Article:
Bloomsbury results show ebook contribution, post-GFC rebound
October 28, 2013 | 10:12 am
Strong financial performance at the UK’s Bloomsbury Publishing shows both the contribution of ebooks to overall profits and sales at one typical modern publishing house, and the way in which the industry as a whole has evolved and adjusted over the past five years.
Tipped by the UK’s Daily Telegraph to rise in value due to its strong stock levels and 33 percent profit rise just announced in half-year results, as well as a “77 percent increase in Adult division adjusted operating profit” Furthermore, “digital sales are now 12 percent of Group sales,” and “in the UK e-book sales were up 58 percent year on year,” although “in the US, following bestsellers last year, e-book sales were down 20 percent.” And for some of the key bestselling titles in Bloomsbury’s Adult program, such as MaddAddam by Margaret Atwood and The Bone Season by Samantha Shannon, “the proportion of e-book sales compared to print sales for these titles has been as high as 50 percent in some markets.”
If this is a typical pattern at a modern publishing house, then, we see ebooks growing especially important in the key bestseller categories, where they’re likely to dominate and dictate the future direction of the company’s overall strategy. But the Daily Telegraph’s analysis also indicates some of the basis for that development in the post-2008 world. According to its thesis, “six years ago, Bloomsbury was highly exposed to the trade publishing market,” which needed a string of bestsellers to feed it, but saw a collapse in revenue and in share price when the 2008 crisis knocked a hole in bestseller sales, “resulting in a sharp reversal in Bloomsbury’s profitability. The shares have spent the past six years going sideways, but Bloomsbury itself has been moving forwards.”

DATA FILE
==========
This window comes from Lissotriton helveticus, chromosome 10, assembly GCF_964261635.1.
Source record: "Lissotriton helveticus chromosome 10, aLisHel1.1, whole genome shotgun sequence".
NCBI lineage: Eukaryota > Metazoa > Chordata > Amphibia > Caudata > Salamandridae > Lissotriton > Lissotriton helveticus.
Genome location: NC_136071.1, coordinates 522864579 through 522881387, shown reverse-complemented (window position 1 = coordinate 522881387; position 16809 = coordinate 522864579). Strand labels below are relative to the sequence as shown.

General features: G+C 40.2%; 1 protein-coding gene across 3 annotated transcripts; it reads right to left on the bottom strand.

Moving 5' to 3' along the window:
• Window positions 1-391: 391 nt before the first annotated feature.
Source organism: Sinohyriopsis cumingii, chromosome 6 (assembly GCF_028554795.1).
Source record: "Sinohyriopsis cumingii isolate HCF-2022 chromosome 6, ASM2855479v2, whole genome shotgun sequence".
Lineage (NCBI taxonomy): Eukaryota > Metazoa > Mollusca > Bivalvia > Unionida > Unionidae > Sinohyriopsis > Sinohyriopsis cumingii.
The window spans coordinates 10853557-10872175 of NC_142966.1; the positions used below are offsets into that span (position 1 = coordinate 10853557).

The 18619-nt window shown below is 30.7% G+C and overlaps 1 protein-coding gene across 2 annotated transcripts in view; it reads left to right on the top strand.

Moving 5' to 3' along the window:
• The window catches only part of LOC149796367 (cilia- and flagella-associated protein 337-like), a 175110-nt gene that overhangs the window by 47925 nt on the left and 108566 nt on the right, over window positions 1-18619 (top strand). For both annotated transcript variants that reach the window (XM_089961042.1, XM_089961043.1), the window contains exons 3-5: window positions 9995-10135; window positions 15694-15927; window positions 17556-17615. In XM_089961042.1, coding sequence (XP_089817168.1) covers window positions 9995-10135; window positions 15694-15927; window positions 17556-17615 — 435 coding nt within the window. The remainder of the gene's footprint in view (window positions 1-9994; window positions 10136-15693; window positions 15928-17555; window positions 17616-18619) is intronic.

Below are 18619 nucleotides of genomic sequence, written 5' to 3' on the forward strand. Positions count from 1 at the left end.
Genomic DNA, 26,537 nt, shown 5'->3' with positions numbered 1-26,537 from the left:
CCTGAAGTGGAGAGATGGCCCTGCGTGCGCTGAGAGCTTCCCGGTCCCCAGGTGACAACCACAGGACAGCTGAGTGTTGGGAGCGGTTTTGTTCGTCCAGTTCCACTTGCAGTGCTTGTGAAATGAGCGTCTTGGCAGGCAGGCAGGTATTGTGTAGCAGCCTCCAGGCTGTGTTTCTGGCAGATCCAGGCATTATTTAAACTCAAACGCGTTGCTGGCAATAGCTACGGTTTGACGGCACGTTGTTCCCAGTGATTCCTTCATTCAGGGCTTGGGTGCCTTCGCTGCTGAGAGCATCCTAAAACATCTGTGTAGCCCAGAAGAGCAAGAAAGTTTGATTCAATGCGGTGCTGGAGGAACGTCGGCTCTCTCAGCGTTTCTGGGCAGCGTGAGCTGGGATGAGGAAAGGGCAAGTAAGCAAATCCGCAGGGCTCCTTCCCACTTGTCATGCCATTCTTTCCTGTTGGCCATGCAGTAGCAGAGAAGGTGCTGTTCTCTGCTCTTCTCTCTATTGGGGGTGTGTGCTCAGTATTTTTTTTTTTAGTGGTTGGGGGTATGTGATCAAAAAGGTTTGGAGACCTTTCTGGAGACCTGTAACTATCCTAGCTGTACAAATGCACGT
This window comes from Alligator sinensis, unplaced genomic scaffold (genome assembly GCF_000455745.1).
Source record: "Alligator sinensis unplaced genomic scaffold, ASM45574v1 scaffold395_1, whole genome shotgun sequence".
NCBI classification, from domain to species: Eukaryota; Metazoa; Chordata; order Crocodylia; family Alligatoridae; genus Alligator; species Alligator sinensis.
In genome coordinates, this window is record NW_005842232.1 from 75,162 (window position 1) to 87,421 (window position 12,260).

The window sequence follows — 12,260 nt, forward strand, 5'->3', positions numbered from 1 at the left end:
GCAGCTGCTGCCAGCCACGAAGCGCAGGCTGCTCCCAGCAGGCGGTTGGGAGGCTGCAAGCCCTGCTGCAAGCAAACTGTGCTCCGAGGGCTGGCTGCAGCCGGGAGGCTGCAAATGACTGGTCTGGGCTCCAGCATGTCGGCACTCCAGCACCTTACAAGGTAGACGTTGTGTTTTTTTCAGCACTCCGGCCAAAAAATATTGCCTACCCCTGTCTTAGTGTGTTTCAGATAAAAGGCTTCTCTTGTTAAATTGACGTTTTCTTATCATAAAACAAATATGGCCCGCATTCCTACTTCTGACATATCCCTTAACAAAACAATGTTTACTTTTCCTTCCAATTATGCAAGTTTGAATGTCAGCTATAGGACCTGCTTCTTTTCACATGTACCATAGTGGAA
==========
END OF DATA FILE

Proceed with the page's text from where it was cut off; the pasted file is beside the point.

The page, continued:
If this pattern typifies the behavior of other publishing houses during the crisis, Amazon has essentially been growing against a background of slump among traditional houses. No wonder Amazon’s ramp-up has been so fast, and that their tone is sometimes so defensive.